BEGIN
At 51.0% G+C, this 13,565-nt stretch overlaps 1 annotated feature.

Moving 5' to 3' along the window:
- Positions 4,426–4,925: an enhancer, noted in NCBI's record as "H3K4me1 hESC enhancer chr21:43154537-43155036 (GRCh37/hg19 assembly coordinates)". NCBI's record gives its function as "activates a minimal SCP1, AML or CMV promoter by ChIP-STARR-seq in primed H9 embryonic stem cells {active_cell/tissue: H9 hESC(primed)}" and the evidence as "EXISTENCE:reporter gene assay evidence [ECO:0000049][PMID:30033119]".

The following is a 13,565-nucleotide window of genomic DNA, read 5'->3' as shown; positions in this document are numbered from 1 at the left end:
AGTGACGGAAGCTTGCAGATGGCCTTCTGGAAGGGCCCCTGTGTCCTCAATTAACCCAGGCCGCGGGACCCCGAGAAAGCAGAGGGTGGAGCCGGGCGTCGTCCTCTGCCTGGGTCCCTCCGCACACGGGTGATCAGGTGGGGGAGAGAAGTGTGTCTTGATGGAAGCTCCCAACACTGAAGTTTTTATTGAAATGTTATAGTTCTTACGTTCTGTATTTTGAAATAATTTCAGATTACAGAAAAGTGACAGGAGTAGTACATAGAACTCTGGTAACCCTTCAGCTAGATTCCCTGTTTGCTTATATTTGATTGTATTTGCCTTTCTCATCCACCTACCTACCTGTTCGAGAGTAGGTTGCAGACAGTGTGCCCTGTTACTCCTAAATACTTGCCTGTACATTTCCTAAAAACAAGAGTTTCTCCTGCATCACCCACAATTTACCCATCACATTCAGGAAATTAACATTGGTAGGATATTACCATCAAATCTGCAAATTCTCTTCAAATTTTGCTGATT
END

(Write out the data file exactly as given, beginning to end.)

At 51.0% G+C, this 13,565-nt stretch overlaps 1 annotated feature.

Moving 5' to 3' along the window:
- Positions 4,426–4,925: an enhancer, noted in NCBI's record as "H3K4me1 hESC enhancer chr21:43154537-43155036 (GRCh37/hg19 assembly coordinates)". NCBI's record gives its function as "activates a minimal SCP1, AML or CMV promoter by ChIP-STARR-seq in primed H9 embryonic stem cells {active_cell/tissue: H9 hESC(primed)}" and the evidence as "EXISTENCE:reporter gene assay evidence [ECO:0000049][PMID:30033119]".

The following is a 13,565-nucleotide window of genomic DNA, read 5'->3' as shown; positions in this document are numbered from 1 at the left end:
AGTGACGGAAGCTTGCAGATGGCCTTCTGGAAGGGCCCCTGTGTCCTCAATTAACCCAGGCCGCGGGACCCCGAGAAAGCAGAGGGTGGAGCCGGGCGTCGTCCTCTGCCTGGGTCCCTCCGCACACGGGTGATCAGGTGGGGGAGAGAAGTGTGTCTTGATGGAAGCTCCCAACACTGAAGTTTTTATTGAAATGTTATAGTTCTTACGTTCTGTATTTTGAAATAATTTCAGATTACAGAAAAGTGACAGGAGTAGTACATAGAACTCTGGTAACCCTTCAGCTAGATTCCCTGTTTGCTTATATTTGATTGTATTTGCCTTTCTCATCCACCTACCTACCTGTTCGAGAGTAGGTTGCAGACAGTGTGCCCTGTTACTCCTAAATACTTGCCTGTACATTTCCTAAAAACAAGAGTTTCTCCTGCATCACCCACAATTTACCCATCACATTCAGGAAATTAACATTGGTAGGATATTACCATCAAATCTGCAAATTCTCTTCAAATTTTGCTGATT